As recently as 1995 or there abouts this was the case in Rutherford county NC. Notably a big player was the local cult/ church which would move congregants from one voting district to another in order to swing the vote

    2. Kurt Sperry

      “our current legal states have imposed taxes so high that the black market is bigger in every one than the legal market”

      Is there a citation for that assertion? When legal cannabis sale was introduced here in WA State, pretty much overnight everyone I know who uses cannabis went from obtaining their herb from the black market to the legal one. I think whatever remains of the black market here exists pretty much solely to supply external black market demand that only artificially exists because of the failure of other jurisdictions to reform their own laws. If I were to assign blame, it would be to the states that have deliberately chosen the black market model over the legal, taxed one. Are wet counties blamed for the illicit cross-border supply of alcohol to dry counties? Of course not! The problem of the black market is caused by the dry counties, and not the wet ones.

      Taxation levels have to be calibrated so that the legal market is more attractive than the black market but I suspect most people would, all else being equal, rather walk into a well-stocked store with hundreds of choices than dealing with a black market seller with a “take it or leave it” complete lack of choice.

      1. lyman alpha blob

        From what I’ve heard WA and CO did the taxes right and the price isn’t too bad – if anything it reduced the price from what the street price was previously.

        In Maine, medical cannabis has been available for a couple decades and it was priced somewhat above street price. ME recently legalized it for recreational purposes too while keeping the medical market separate for some unknown reason. So now you can register with the state and purchase medical for somewhat above street price in one store, or purchase recreational for double the street price in another store.

        Not a whole lot of incentive to buy from the store if you have other options, but I am quite likely in the minority with that viewpoint – the stores seem to be doing quite well.

        Eventually I imagine the distinction between medical and recreational sales will disappear, which hopefully will bring the overall price down. That may take a while with our current state legislature – it took them four years after the legalization vote before the first recreational stores were allowed to open.

        1. bassmule

          What I like about buying from legal shops in Massachusetts are the little labels that say “potency analysis.” Percentages of TCHA, TAC, THCVA, CBG, etc. Everything gets tested. If the lab results find lower potency than advertised, they tell you and give you a discount. And you don’t have to worry that some maniac has laced it with something horrible.

          When the town’s shop opened, it was the first one east of the Mississippi. The mayor was the first customer, and got his picture in the local rag. For a while there was a ton of out of state traffic. Lot of people were grousing about that, but eventually it tailed off. Nobody was grousing about the tax take (about a million bucks the first year).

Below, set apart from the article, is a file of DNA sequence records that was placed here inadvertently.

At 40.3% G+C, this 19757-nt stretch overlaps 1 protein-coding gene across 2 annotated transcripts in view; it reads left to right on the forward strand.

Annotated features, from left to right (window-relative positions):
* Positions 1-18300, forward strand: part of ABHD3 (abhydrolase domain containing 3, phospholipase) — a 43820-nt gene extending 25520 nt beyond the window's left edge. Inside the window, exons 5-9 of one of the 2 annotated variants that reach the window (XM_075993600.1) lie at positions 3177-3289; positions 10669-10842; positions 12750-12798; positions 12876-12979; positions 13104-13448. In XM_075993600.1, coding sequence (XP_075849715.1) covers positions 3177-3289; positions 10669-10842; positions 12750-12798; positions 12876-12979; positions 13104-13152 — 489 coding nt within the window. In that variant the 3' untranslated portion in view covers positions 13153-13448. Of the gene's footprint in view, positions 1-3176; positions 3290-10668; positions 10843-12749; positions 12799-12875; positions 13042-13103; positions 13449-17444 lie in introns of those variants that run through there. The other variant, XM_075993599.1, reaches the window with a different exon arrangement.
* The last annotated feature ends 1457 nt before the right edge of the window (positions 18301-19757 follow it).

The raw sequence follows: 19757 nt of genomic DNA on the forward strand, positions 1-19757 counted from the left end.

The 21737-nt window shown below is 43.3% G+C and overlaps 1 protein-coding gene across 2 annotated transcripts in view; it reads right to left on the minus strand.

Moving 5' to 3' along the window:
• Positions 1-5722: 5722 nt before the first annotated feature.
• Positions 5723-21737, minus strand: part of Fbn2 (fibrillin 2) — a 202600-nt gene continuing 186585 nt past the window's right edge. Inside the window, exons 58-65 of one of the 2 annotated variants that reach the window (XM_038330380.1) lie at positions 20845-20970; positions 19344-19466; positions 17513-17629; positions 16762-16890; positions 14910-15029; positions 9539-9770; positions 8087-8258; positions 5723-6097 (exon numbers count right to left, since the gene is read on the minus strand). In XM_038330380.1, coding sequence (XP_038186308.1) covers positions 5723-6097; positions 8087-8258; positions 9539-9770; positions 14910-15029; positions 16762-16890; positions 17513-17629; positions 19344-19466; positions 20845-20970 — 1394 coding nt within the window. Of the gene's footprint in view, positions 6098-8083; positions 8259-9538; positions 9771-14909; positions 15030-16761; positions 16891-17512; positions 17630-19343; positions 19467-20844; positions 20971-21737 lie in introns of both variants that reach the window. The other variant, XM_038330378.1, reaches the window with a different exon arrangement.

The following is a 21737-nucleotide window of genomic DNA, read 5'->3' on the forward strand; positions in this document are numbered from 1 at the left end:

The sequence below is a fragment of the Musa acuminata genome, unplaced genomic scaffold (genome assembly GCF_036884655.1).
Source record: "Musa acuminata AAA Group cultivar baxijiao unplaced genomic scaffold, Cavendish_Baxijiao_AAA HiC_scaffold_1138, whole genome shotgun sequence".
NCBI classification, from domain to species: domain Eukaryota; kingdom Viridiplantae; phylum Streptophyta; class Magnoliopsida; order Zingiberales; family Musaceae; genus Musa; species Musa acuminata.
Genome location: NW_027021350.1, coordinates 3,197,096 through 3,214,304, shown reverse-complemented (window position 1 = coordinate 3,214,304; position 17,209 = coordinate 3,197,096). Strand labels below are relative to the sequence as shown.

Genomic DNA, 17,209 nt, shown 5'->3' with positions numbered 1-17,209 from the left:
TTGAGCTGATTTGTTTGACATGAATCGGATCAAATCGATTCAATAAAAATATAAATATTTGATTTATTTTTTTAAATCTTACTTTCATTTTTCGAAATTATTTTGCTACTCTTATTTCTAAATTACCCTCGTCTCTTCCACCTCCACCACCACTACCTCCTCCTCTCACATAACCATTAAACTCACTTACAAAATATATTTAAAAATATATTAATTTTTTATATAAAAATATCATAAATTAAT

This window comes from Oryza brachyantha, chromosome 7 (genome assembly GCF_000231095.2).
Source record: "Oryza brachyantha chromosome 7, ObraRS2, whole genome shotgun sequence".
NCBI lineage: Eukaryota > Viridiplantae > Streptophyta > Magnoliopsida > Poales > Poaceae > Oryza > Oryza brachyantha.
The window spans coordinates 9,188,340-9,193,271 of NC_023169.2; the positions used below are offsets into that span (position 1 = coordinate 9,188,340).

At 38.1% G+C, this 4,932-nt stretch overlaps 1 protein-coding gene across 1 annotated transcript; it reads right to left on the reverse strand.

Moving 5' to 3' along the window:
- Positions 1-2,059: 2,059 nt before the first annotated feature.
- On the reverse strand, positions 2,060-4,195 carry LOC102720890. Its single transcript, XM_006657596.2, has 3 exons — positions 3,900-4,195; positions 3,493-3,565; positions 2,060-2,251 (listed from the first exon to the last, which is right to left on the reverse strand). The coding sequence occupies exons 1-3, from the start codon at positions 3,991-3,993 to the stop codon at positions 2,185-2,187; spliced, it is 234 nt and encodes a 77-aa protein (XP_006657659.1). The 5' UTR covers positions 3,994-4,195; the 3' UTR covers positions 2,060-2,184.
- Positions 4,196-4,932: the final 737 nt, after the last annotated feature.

2. Baldanders

        Unfortunately, my Google-fu is not up to finding the article I read a while back which stated that the black market is bigger than legal market in all states.

        Plenty of articles like this one though:

        States 71% of Canadian sales black market, estimates 75% of Massachusetts sales black market–in 2019. Perhaps things have gotten better?

        I remember when quality sinse (showing my age) beat the market price for gold per gram for “retail consumers…….”

      3. Baldanders

        Just curious–what socioeconomic class are your friends?

        I have a feeling folks lower on the ladder are far more price sensitive than folks higher up.

        Also, daily consumers are probably much more price conscious than occasional/weekend consumers.

  2. Kurt Sperry

    It seems a bit odd to consider relitigation of alcohol prohibition, even as a thought experiment. It’s one of those issues where a rational-seeming case can be built for prohibition that assumes only harms and no benefits from the sale and use of alcohol because the harms can easily be quantified and the benefits cannot. So, any “rational” argument bolstered by “facts and figures” will always favor prohibition over the freedom of choice.

    Meanwhile our state supreme court here in Washington State has ruled all laws prohibiting simple possession of any drug or controlled substance for personal use unconstitutional. Quite correctly too, in my opinion. But the person arguing for prohibition will have a massively easier time making their argument because so-called rational argument inherently favors the facile and quantifiable over the less obvious, unquantifiable, and subtle benefits of freedoms.

    Freedoms vs. harms arguments are generally going to unfairly and significantly favor the “harms” side of any argument for similar reasons.

    1. QuicksilverMessenger

      Excellent comment. It’s very difficult to argue for ‘freedom’ (and a huge discussion could be had on just what this means) versus an onslaught of statistics and tales of risks and harms. And further, the current zeitgeist doesn’t allow for a lot of wiggle room- risk aversion (for some things anyway!) is a first order item. I was watching a movie the other day and at the beginning, they had the usual ‘warnings”: violence, sexual situations and then the last one was ‘movie contains images of people smoking’! OMG really?